Some Recollections of a Brief Tenure
Dunlop, John T., Monthly Labor Review
Some recollections of brief tenure
I was the first tenant-Secretary of the new Labor Department building (except for 1 week) that previous Secretaries had dreamed of and planned. But the larger environment was not strange. I had worked for the Bureau of Labor Statistics in 1938. I had known each Secretary beginning with Frances Perkins, and I had often worked directly with them before they held office on problems of labor-management-government relations. Under President Nixon, I had been chairman of the tripartite Construction Industry Stabilization Committee, and director of the Cost of Living Council, attending Cabinet meetings and serving as a member of the Economic Policy group which met daily at the White House and on a weekly basis with the President. I had also been chastened by congressional committees and the press. Shortly after President Ford took office, he asked me to recommend a labor-management advisory committee which he announced on September 28, 1974, at the end of the Conference on Inflation; I served as coordinator of the committee(1) through my tenure as Secretary of Labor(2).
(1) The Conference on Inflation, held at the request of President Gerald R. Ford and the Congress of the United States, Washington, DC, Sept. 27-28, 1974, pp. 291-92.
(2) Subsequently, labor and management members decided to continue their joint meetings as a private group and asked me to continue to serve as coordinator. The labor-management group continues to the present. See John T. Dunlop, Dispute Resolution, Negotiation and Consensus Building (Dover, MA, Auburn House Publishing Co., 1984), pp. 252-66.
When President Ford invited me to be Secretary, I asked him what the job was as he was it, and what he wanted done in the post. He responded that he had two particular concerns: (1) he wanted to improve communications between the labor movement and himself and his administration, and (2) he recognized that the economy was entering a serious recession, and he wanted the best advice and judgment of labor and management as to how to deal with the situation. At its December 1974 meeting, the Labor-Management Advisory Committee had unanimously recommended a precise form and distribution of a tax cut that was later accepted by the President and the Congress.(3) In the swearing-in ceremony of March 18, 1975, President Ford said, "The labor-management committee he chairs told us that what we most need is a tax cut even before I asked for a tax cut in my State of the Union Message in January."(4)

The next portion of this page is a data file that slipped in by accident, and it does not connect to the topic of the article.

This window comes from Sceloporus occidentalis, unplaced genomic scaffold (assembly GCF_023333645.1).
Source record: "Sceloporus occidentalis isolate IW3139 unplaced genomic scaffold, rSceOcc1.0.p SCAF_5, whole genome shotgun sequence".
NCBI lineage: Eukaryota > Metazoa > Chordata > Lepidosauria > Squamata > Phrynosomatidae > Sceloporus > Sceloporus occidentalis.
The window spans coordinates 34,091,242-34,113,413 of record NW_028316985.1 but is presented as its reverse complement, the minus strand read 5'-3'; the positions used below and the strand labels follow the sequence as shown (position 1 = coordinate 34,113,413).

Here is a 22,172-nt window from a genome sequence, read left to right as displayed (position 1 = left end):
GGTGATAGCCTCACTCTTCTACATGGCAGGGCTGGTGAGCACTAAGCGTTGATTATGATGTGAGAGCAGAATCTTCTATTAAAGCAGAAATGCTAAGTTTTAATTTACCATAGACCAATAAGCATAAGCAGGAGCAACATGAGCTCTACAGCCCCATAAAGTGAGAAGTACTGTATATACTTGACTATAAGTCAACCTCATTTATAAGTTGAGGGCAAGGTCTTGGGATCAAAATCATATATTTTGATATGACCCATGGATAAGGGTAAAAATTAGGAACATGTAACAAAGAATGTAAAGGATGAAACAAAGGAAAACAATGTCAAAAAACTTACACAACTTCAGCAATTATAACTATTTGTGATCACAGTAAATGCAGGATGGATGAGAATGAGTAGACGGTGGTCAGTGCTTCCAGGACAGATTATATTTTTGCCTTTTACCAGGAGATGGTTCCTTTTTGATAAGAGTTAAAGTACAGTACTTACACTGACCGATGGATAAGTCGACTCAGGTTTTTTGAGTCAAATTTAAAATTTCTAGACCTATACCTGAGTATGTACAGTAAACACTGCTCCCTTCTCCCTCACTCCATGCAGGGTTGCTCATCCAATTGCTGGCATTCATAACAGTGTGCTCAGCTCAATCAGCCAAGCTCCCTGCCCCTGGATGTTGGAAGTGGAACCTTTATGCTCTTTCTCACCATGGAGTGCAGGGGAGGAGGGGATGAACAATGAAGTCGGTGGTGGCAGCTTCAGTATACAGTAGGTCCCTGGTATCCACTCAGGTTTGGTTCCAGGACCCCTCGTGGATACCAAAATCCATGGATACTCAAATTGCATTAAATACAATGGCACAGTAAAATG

(3) On Jan. 10, 1975, the White House released the recommendations of the Committee. This was the first time organized labor had supported an investment tax credit.
(4) Weekly Compilation of Presidential Documents, Mar. 24, 1975, pp. 281-82.
My response to the President at the swearing-in ceremony formulated major elements of a philosophy of the assignment publicly undertaken. The major themes were the need for a strong collective bargaining system with labor and management working together with government, the limitations of regulation, and the short-term concern to get the economy moving and the related long-term need for attention to structural problems. A few paragraphs express the spirit and philosophy:
The group here this afternoon, Mr. President, is symbolic of the diversity of our country -- labor and management, academics and practitioners, old hands and young specialists, both sides of the legislative aisle, and active minority groups -- and no one can neglect the historical tensions of geography.
Mr. President, we are a 'can-do' people. Again, as you said..., Mr President, 'Our people cannot live on islands of self-interest. We must build bridges and communicate our agreements as well as our disagreements. Only then can we honestly solve the Nation'sd problems.'
A corollary of that theme is that a great deal of government needs to be devoted to improving understanding, persuasion, accommodation, mutual problem solving, and informal mediation. …